Alcohol is also a sedative, which reduces your body’s ability to arouse when feeling the effects of OSA, meaning it takes longer to wake up after a period of no breathing. In addition to a bad night’s sleep, it will aggravate the side effects of OSA.

Your doctor might recommend that you stop drinking alcohol to ease the symptoms of obstructive sleep apnea.

Should I Stop Drinking Alcohol?

If you have trouble sleeping or believe your sleep disorder is worsened by alcohol, you might want to reduce your drinking or avoid alcohol altogether.

Official guidelines recommend that women consume no more than one drink of alcohol per day and men no more than two drinks – any more is considered excessive. Meanwhile, more than seven drinks per week for women and fifteen per week for men are classed as heavy drinking. This increases a multitude of risks, particularly sleep problems and addiction.

Reducing alcohol intake should be straightforward for people who only engage in moderate drinking and don’t have an alcohol dependence, as they will likely only need to swap a nightcap from alcohol to herbal tea. However, those with an alcohol addiction will need to seek treatment.

No matter the extent of your drinking problem, if you find it challenging to cut down, talk to your doctor or consult a specialist through a helpline or a treatment facility. You may not realize that your drinking has quite as much of a hold on you as it does.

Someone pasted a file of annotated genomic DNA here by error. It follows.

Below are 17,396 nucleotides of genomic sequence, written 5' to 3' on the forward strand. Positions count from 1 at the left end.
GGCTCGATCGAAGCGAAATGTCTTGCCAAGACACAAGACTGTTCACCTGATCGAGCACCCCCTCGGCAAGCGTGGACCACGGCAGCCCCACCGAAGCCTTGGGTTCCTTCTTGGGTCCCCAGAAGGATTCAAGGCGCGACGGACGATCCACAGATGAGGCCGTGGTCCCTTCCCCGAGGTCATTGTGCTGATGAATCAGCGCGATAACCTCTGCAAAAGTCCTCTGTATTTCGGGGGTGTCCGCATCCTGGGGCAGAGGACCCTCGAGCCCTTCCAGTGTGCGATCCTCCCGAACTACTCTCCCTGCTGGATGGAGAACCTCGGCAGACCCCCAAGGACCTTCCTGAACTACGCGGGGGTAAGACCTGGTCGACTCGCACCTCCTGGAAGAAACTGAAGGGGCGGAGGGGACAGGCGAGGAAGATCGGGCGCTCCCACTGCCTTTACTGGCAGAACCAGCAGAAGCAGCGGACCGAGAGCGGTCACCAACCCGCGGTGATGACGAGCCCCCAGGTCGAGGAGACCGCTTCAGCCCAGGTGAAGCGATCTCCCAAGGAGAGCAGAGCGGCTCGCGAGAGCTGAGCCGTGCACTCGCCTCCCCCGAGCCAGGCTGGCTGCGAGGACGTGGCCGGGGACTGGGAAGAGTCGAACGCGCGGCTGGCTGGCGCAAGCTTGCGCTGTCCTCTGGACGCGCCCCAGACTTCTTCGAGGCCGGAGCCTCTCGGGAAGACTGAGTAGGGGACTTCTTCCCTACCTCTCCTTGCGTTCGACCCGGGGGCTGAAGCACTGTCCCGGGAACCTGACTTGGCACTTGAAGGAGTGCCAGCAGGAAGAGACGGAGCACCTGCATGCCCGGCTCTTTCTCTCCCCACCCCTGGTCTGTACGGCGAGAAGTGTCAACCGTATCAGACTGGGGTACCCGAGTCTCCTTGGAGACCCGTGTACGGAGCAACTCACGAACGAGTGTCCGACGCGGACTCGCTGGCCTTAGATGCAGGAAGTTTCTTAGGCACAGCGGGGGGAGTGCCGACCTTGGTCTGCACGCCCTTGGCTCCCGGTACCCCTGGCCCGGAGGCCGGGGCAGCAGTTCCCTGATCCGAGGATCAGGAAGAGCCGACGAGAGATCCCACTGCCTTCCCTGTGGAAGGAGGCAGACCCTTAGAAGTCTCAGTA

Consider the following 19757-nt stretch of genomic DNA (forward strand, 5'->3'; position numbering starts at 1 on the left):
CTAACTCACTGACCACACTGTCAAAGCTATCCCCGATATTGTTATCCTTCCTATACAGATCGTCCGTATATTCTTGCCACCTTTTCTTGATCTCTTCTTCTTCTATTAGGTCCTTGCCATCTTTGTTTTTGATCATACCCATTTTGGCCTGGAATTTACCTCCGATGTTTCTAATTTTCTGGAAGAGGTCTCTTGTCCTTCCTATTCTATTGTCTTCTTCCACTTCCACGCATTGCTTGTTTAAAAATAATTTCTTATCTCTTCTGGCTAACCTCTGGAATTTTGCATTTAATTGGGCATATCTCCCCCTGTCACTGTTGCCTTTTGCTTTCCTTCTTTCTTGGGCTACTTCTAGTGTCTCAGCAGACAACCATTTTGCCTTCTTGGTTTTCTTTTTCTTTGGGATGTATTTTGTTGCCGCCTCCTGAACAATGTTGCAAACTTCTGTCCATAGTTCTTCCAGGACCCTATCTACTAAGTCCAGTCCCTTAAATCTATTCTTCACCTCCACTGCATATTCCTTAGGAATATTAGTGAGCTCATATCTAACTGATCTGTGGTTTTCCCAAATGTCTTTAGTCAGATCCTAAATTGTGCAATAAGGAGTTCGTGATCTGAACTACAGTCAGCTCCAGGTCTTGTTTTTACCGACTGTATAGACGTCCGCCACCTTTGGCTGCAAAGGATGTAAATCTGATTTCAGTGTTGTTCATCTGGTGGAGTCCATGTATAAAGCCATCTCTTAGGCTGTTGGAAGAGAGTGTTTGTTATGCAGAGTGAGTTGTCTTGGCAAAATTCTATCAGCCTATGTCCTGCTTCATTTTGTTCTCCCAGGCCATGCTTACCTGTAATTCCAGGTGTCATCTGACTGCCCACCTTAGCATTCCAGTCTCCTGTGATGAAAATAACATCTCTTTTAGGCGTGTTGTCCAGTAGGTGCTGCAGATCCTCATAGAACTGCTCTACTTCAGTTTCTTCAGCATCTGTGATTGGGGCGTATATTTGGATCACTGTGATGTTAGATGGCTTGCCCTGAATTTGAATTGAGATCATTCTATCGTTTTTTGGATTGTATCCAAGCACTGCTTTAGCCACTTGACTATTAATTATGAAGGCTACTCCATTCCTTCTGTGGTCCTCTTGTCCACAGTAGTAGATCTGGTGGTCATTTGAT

How Do I Stop Drinking Alcohol?

If you are unable to stop drinking alcohol or experience withdrawal symptoms when reducing your alcohol consumption, you might have an alcohol addiction or AUD.

When an AUD is present, quitting drinking cold turkey could cause you to experience a host of withdrawal symptoms. Not only is detoxing unpleasant and incredibly difficult to do alone without support, but it can also sometimes have dangerous side effects.

For this reason, it is best to consult an alcohol rehab center such as our own for advice on what to do next. At a specialized treatment facility, you will be kept safe under 24-hour care. Medication is available to help reduce some side effects of detoxing to ensure you are comfortable throughout the entire process.

You can find a local rehab center as well as help and support to stop drinking through the Substance Abuse and Mental Health Services Administration. If you are worried about the cost of rehab, ask your insurance provider about coverage or ask your preferred treatment facility about payment plans.

Quitting alcohol might just be the secret to good sleep while stopping drinking will improve your short and long-term health, mental state, and overall well-being.

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If you or a loved one is suffering from a drug or alcohol addiction, please contact us today. We can help.